One technology that the Purosangue features that is unique among Ferrari models is active suspension. Developed in conjunction with Canadian automotive engineering firm Multimatic, the suspension constantly adjusts ride height and damping to match road conditions. The 48-volt system is programmed to counter body roll when cornering hard, thus eliminating the need for anti-roll bars, and it lowers the car by 10 mm at high speeds.

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Note, however, that the Purosangue is “not a Jeep.” It’s not expected that owners will load it with camping and fishing gear and release it into the wild. And there’s no off-road mode on the steering-wheel Manettino dial. It’s instead designed to handle like a thoroughbred Ferrari should on pavement, yet its added ground clearance (185 mm) makes it a much better choice on winding gravel roads to the cottage than, say, the SF90.

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The Purosangue is probably the most anticipated new Ferrari to come along in a long time, and it had already set a pre-order record before any images of the car had even been released to potential buyers. Ferrari did give a heads-up to a number of loyal customers, contacting them and offering an opportunity to order one in advance, by revealing just a few details of the car.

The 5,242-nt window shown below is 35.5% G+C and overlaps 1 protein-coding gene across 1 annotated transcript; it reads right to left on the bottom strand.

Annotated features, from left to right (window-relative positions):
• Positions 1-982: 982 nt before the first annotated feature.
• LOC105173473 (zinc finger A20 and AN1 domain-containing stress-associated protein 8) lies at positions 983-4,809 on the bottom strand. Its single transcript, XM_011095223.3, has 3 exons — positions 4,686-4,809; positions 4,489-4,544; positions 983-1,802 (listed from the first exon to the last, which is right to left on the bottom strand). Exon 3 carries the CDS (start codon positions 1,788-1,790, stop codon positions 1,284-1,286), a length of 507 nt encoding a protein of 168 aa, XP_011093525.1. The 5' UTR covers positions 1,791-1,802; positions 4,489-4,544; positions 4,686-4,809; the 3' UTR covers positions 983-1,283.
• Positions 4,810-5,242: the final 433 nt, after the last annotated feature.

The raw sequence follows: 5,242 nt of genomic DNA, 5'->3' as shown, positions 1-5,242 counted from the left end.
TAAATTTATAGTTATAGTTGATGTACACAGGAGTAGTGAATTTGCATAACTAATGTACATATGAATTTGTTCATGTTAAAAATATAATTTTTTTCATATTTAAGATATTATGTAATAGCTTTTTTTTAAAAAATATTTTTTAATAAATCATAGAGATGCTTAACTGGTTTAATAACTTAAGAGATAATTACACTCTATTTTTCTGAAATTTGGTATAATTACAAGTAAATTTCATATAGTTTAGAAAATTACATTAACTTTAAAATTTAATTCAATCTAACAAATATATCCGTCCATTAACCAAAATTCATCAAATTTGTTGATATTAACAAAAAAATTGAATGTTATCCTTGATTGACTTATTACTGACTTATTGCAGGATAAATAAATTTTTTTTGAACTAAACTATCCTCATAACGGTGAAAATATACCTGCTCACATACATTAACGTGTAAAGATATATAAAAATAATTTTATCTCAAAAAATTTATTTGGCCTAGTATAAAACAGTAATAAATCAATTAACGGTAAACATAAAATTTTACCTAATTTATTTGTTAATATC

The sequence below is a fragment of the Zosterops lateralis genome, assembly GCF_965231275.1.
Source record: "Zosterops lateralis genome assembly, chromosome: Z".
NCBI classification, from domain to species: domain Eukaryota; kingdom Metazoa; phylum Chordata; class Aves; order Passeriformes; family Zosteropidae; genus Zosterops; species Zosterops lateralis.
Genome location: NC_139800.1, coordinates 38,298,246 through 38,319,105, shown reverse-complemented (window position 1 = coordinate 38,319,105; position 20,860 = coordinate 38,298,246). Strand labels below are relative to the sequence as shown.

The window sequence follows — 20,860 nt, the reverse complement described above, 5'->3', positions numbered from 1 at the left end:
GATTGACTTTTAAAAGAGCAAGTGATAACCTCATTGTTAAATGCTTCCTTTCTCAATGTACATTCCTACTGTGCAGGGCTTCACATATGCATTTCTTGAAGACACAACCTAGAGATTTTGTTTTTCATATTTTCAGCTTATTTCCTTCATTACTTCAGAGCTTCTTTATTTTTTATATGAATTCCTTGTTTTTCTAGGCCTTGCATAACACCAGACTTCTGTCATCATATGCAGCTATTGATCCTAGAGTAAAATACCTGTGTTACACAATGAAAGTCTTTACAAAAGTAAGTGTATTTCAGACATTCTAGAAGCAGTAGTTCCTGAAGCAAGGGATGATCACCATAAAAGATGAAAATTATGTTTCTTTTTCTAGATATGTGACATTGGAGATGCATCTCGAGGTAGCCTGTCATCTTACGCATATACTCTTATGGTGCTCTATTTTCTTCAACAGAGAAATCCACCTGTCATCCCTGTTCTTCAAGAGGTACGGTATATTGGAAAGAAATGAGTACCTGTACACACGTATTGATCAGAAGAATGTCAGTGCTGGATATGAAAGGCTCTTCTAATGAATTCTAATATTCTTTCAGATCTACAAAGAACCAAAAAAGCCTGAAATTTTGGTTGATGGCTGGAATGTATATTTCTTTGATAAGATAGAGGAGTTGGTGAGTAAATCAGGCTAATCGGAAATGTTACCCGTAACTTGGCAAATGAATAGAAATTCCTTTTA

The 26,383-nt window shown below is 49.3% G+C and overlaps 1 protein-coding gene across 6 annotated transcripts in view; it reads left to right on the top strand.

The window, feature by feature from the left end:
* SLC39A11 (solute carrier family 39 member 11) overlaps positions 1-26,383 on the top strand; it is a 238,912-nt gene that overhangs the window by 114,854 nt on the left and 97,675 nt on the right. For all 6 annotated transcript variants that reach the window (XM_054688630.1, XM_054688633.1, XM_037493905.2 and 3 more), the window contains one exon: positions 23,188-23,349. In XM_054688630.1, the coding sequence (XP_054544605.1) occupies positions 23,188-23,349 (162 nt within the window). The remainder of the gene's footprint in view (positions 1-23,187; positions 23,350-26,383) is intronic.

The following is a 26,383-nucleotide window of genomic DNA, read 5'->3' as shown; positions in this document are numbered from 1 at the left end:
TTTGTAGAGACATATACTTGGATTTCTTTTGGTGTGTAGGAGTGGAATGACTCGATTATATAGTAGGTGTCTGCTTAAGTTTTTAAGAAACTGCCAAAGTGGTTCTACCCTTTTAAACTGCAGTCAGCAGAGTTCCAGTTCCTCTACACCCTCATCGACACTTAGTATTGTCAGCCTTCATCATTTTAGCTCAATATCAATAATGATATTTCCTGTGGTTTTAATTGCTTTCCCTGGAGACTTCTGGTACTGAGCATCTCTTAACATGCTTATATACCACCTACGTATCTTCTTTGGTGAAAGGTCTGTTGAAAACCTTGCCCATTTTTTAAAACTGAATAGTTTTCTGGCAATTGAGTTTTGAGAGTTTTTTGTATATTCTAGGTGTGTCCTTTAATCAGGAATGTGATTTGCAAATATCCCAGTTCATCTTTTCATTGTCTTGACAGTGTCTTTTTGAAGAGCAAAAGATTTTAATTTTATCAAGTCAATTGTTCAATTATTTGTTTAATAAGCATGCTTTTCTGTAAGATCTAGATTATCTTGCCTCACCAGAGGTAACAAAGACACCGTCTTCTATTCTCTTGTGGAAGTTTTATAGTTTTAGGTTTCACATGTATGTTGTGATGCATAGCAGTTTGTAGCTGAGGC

However, while the early interest is high, Ferrari has no plans on making the Purosangue a high-volume car, and it will represent no more than 20 per cent of total production. Yes, the expectation is that it will potentially drive up the number of first-time Ferrari buyers, but in reality, it’s more likely that most customers will be adding the Purosangue to their existing collection of Italian exotics. And in keeping with Enzo’s vision, the Purosangue is much more practical than any other car in Ferrari’s line up, while apparently giving up almost nothing in terms of handling and performance.

Deliveries will begin in Europe in the second quarter of 2023, with North America receiving its first Purosangue models in the fourth quarter. Only European pricing has been released to date, at 390,000 Euros (approx. CAD$520,000).